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Henshaw Denis L.

E-mail: d.l.henshaw@bris.ac.uk

Denis Henshaw is Scientific Director at Children with Cancer UK (CwCUK), the UK's largest charity devoted to the causes, prevention and treatment of cancer in children and young adults, and Emeritus Professor of Human Radiation Effects at the University of Bristol.

Denis pioneered new methods for measuring natural alpha-radioactivity in the human body and under UK Medical Research Council (MRC) support studied the uptake and effects of naturally occurring alpha-radioactivity. In 1990 he published a link between domestic radon exposure and leukaemia incidence, since substantiated, notably in children. The findings led to work by others revealing genomic instability in cells irradiated with alpha-particles. Denis was an early pioneer of domestic radon monitoring and led an initiative to measure "hot" plutonium particles in the Chernobyl exclusion zone. His team showed that concentrations of the natural radionuclide 210Pb-supported 210Po in children's teeth across the UK exhibit correlations with both domestic radon levels and heavy traffic density. The latter testifies to the importance of the inhalation pathway to alpha-radionuclide accumulation in the skeleton and their radiation dose to bone marrow.

In 1996 Denis began investigating corona ion emission from high voltage powerlines and their transport hundreds of metres away. These ions deposit their electric charge on airborne pollutant particles which when inhaled may have a higher probability of lung deposition. His team has published widely on this issue, developing sophisticated nano-particle spectrometers for measuring directly corona ion electrical charging of air pollution particles. A major spin-off is the measurement of the nano-particle component of vehicle exhaust pollution and how, following inhalation, such particles may reach all body organs, including the fetus. Denis has also published papers addressing how magnetic fields may affect the risk of childhood leukaemia and other illnesses, notably by melatonin and circadian rhythm disruption.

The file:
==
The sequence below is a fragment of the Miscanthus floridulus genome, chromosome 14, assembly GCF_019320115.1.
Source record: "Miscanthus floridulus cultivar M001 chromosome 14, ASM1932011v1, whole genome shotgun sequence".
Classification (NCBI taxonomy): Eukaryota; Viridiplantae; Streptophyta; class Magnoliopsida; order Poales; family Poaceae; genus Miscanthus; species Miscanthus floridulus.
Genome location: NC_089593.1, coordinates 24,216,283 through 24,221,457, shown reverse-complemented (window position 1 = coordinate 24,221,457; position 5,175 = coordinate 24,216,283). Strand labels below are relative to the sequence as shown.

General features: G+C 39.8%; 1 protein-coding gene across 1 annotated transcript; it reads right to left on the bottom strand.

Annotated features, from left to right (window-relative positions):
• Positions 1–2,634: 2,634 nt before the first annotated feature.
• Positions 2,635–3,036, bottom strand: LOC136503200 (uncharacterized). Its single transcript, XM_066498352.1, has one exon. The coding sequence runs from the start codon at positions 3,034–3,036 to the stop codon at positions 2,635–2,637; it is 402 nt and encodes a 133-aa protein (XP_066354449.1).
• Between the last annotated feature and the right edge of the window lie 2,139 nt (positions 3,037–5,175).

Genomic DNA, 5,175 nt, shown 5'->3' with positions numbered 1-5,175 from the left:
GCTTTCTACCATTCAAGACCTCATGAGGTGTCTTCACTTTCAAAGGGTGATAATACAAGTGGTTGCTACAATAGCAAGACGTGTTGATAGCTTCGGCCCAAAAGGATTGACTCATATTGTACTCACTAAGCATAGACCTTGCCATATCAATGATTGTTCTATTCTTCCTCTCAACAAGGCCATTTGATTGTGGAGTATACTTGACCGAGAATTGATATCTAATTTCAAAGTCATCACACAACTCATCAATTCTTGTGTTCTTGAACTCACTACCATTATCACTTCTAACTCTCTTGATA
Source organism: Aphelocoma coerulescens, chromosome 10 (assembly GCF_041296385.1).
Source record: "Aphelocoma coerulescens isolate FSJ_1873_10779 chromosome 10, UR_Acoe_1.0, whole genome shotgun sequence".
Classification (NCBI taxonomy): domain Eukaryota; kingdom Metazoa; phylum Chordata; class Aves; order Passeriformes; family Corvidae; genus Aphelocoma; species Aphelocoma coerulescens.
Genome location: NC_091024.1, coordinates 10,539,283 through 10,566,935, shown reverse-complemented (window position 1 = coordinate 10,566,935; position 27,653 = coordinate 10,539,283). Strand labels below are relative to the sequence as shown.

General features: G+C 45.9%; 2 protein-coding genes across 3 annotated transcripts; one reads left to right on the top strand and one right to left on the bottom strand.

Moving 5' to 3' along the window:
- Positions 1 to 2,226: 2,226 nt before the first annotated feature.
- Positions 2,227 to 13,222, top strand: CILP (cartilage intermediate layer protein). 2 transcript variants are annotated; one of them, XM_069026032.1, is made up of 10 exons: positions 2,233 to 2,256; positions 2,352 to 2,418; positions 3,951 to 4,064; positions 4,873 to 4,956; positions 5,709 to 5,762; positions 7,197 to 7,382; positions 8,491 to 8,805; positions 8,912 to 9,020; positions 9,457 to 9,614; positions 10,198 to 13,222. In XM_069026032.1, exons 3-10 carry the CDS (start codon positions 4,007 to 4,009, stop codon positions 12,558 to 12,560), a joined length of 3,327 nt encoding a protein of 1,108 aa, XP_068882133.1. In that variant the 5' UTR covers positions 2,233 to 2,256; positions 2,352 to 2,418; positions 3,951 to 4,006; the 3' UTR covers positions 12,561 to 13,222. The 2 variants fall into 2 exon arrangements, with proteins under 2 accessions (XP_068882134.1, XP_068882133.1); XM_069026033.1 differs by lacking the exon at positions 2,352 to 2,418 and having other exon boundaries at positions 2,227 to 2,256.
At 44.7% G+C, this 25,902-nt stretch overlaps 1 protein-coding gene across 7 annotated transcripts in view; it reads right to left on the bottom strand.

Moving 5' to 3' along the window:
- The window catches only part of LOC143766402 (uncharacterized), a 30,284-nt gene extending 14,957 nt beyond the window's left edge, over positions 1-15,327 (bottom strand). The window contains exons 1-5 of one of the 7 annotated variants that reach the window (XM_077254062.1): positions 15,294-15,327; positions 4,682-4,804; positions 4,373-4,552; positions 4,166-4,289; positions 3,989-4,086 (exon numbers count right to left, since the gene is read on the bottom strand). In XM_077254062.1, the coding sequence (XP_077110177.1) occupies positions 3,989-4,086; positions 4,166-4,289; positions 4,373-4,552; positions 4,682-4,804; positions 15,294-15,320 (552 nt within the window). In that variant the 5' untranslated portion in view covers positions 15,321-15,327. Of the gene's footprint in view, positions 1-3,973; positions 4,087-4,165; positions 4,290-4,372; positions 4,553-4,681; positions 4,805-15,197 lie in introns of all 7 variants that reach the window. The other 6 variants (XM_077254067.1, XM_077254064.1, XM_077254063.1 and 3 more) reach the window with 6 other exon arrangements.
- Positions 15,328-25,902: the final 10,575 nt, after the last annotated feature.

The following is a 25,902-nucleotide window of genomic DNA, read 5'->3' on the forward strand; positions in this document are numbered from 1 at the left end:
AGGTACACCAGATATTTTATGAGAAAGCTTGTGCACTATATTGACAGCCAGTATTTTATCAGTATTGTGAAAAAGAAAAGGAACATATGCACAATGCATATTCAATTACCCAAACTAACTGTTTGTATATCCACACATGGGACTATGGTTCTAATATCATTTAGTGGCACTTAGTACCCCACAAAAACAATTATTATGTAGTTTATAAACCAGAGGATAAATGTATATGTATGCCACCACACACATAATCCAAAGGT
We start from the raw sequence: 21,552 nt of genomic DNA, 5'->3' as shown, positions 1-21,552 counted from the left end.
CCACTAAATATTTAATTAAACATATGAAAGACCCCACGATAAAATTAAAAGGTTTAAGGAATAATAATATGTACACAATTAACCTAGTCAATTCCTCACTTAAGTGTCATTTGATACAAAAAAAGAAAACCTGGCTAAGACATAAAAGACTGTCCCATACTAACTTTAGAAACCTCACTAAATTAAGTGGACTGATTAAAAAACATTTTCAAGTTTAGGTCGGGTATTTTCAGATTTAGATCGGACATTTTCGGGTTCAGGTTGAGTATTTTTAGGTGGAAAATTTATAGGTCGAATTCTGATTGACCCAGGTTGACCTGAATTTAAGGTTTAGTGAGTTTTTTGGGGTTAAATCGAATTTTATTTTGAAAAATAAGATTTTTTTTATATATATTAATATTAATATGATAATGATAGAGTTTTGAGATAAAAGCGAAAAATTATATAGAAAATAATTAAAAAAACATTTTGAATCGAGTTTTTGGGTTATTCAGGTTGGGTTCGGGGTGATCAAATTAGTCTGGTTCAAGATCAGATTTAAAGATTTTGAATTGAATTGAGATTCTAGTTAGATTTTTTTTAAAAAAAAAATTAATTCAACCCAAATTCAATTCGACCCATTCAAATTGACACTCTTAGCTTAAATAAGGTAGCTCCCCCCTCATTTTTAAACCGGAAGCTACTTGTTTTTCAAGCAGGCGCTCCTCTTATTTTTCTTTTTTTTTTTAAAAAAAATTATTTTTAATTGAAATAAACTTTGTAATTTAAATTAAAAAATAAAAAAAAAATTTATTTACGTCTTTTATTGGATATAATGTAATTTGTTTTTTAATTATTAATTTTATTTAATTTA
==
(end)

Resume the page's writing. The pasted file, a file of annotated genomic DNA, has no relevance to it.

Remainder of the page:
Denis was a member of the UK Government Stakeholder Advisory Group for EMF, and the Ministry of Defence Independent Review Board on Depleted Uranium. He has acted as expert witness on matters of national and international concern. He has served as Board member and Associate Editor of the International Journal of Radiation Biology.

Following his retirement in 2011 and a long association with the charity, Denis was appointed Scientific Director of CwCUK. He oversees the charity's non-clinical research grants. He has introduced a number of initiatives, including a 5-year Research Fellowship Programme and Research Workshops, which provide the opportunity for in-depth examination of specialist topics in the causes and treatment of childhood cancer. He has also chaired a number of the charity's major International Conferences, including in 2004, the first on the environmental causes of childhood leukaemia, for the first time producing a coherent view of the major factors linked to the disease, such as natural background ionising radiation, chemical exposures, especially motor vehicle pollution and magnetic fields. Here, the emphasis is on mechanistic understanding of the epidemiological findings.

His current interests, working with CwCUK Trustees, are in the prevention of childhood cancer, understanding environmental and lifestyle causal factors and those associated with reduced risk.

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